Although growing up, there was the allure of Fashion Fair & Ebony Magazine where countless Italian designer brands loved the opportunity to showcase their threads to the Black Elite. And that exposure is how some brands became Black house-hold names. Black Elite often favored the purchase of the romanticized Italian made heel, made with Italian hands and modeled after an Italian face that tanned the Italian leather. The romance was embraced across the globe and marketed that way. Same for France and Euro-centric American brands.

There was no romance marketed for designing a beautiful heel made in Harlem, or Nigeria. Nor New York where footwear factories and bespoke cobblers were known to exist amongst spaces occupied and culturally elevated by people of color. 

Blacks and people of color have done an AMAZING job of marketing and elevating these dying brands and keeping them alive. We do it through music, we do it through showmanship, red carpet opportunities, dripping in photoshoots, etc. etc. – we even bring our babies home in designer clothing! We are the marketing machine that keeps fashion afloat and the affirmation if the brand is doing well. Fashion knows that it really has nothing to do with seeing diversity in the models, but to have confirmation from the hottest trend-setter on a billboard for the world to see is much more valuable.

The problem lies there. Our willingness to hype the achievements of others and not our own. In this case we do a disservice to ourselves with the limitless spending power we possess.

With limited marketing behind your craft or history behind a craft, there is no marketing piece, no story, no romantic vision and certainly not investment worthy. And least we not forget on purpose. There is no gain to be made in the grand scheme of things so many Black designers of the 70’s, 80’s, leading up to today – take jobs collaborating and designing for larger designer houses in hopes to elevate their own brands. 

It is easier to be hired as a creative in a designer house than to hang your hat on developing and sustaining your own brand when the “system” is not set up for its success. Being hired as a CEO is certainly a financial relief. Even if it’s short lived.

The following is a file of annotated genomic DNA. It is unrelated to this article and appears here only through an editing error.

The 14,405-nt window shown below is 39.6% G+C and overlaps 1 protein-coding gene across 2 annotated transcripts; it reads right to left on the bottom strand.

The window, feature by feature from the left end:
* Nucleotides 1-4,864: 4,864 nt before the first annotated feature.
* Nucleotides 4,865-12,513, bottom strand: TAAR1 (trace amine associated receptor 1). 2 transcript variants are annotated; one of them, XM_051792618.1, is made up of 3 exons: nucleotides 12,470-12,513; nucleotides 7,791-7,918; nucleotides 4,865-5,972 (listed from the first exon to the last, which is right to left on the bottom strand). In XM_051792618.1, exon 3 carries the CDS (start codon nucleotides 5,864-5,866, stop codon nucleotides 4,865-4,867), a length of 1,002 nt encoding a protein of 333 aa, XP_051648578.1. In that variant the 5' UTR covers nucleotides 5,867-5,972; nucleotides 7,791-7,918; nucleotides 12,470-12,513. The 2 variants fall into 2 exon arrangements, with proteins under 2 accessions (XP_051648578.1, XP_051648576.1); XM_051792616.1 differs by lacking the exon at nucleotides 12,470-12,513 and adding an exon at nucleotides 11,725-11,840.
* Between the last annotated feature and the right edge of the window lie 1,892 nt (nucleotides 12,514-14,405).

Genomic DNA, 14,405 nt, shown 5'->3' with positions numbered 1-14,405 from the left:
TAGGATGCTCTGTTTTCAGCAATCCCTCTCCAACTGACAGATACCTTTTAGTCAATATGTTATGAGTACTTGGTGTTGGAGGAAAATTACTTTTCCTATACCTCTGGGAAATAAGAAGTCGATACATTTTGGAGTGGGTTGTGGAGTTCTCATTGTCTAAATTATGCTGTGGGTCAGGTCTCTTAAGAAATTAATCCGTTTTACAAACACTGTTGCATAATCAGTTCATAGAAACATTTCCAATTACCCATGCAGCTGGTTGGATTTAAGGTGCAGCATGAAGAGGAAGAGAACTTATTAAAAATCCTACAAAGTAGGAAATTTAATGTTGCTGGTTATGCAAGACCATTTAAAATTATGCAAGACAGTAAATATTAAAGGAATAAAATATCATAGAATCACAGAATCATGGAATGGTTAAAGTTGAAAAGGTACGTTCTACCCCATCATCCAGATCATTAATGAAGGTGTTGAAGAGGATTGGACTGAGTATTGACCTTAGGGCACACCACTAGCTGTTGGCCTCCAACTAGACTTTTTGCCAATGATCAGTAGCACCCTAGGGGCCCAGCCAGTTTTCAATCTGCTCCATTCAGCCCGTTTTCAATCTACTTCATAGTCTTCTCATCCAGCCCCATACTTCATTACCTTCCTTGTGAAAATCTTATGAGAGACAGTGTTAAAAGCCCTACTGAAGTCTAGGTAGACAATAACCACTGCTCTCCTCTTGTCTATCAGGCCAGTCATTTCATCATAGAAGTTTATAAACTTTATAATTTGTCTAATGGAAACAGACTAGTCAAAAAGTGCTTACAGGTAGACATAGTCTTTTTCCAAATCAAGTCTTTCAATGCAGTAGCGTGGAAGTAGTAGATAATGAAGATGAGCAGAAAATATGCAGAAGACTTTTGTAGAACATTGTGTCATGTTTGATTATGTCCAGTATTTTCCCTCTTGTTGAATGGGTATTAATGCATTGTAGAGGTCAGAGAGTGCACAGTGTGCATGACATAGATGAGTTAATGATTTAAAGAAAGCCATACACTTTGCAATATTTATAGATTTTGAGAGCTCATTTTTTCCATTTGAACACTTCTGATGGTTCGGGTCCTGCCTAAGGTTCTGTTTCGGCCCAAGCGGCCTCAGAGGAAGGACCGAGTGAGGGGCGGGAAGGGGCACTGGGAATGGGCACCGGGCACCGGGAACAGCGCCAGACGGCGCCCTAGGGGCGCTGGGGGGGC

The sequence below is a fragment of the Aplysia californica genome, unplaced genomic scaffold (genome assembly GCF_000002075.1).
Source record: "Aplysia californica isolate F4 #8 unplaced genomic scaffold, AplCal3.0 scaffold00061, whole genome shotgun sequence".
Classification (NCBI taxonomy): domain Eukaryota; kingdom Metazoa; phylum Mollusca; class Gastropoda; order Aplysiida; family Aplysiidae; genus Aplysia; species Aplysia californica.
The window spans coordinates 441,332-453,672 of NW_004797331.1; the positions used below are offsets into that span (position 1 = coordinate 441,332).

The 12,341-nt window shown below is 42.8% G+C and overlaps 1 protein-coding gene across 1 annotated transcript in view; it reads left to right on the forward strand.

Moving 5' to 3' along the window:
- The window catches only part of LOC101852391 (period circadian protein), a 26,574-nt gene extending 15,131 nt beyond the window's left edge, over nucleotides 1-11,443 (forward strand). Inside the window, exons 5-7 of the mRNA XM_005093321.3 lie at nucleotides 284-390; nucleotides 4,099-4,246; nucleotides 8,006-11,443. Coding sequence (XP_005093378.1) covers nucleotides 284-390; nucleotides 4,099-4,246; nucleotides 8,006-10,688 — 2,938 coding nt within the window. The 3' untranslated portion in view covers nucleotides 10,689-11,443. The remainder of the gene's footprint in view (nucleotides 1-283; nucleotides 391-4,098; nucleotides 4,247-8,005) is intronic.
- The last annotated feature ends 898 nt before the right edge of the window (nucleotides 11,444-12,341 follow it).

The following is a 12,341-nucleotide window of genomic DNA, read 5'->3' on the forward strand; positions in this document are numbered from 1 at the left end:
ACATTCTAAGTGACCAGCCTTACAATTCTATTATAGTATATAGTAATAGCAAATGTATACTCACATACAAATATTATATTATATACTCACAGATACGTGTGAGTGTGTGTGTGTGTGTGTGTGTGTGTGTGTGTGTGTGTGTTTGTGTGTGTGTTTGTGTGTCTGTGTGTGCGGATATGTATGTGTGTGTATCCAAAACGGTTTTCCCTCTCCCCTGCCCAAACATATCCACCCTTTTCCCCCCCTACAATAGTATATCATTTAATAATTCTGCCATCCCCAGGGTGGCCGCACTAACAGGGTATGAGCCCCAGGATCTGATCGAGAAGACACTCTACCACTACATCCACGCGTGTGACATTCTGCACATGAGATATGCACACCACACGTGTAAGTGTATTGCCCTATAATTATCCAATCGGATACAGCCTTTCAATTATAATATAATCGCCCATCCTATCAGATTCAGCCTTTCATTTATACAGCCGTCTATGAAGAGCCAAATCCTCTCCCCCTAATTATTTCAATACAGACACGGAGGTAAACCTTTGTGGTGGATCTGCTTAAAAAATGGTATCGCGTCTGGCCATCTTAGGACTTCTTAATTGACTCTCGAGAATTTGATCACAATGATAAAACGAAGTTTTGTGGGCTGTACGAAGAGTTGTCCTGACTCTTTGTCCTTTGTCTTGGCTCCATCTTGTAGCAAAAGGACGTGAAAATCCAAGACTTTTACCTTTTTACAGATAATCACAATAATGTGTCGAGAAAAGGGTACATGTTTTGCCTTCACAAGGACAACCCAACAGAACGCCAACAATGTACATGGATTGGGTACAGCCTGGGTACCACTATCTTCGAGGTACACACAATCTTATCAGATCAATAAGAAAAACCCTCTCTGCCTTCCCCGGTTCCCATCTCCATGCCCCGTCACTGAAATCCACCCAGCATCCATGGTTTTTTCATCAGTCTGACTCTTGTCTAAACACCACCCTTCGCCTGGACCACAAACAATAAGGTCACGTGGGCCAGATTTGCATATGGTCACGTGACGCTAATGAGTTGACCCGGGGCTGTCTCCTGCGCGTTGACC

The Top 10 Fashion Black CEOs

Since there are 10 top designer houses, I think it is only fair that we shift the dominant culture and talk about something different. From apparel to footwear to retail, we have always been here with the immortal energy that keeps us chasing the dream. Ten designer houses with Black CEOs, founders and originators at the helm:

  1. Kevan Hall
  2. Eperson
  3. Byron Lars
  4. Tracey Reese
  5. McMullen
  6. Telfar Clemens
  7. Ozwald Boateng
  8. Sergio Hudson
  9. Wales Bonner
  10. Kerby Jean-Raymond (Pyer Moss)

In footwear we have Aurora James (Brother Vellies) , Rocky Parrish (Rock Deep), D’Wayne Edwards (Education, Factory Owner) and Scott Uzzell (Converse) to name only a few. These high profilers are doing it for themselves or heading up large brands. And of course, Tanita S. Gray of Last-Report magazine. There is a larger list to add to this and should be distributed among the masses. This article is not written to post yet another headline “Top 10 Black Designers” because that list is already circulating every February. This article is to keep in mind who and where we are and why to buy forever and ever beyond our generation. To demystify the obvious.

The goal, I believe, is not to just sit at the table – you have to build the table and the chairs as well as the house around it to sustain in any industry as CEO.  

Perhaps a hip-hop song would do the search for these CEOs justice, if it can make it on the cross-over airwaves. Finding out where the Black CEOs are is like asking where are the Black country singers? Here, there, everywhere in fact. Quietly and patiently waiting for the hour to shine and be noticed on a massive scale. Not knowing that the time is now at this moment. As mentioned many times on this platform, here is a need for Black retail, Black distribution and a Black supply chain and new infrastructure to answer Butler-Young’s question with authority and confidence.

Call it putting the cart before the horse or running without walking – Black CEOs are in a race to overcome and overachieve and overstand. We do so without inheritance, endless banking capital or global marketing. And without being hired by companies as a temporary deflection of their role in social and racial injustice.

Tanita Gray

Editor-In-Chief, Publisher and Founder of Last-Report.com, and CEO of Shoes Waste. Gray is a footwear, accessory and apparel designer/developer by day - writer and content architect by night. With over 17 years of experience in the fashion industry, you can find her teaching sustainability classes, drawing thumbnails, writing in her journal, giving her husband & children enormous hugs, or eating french fries.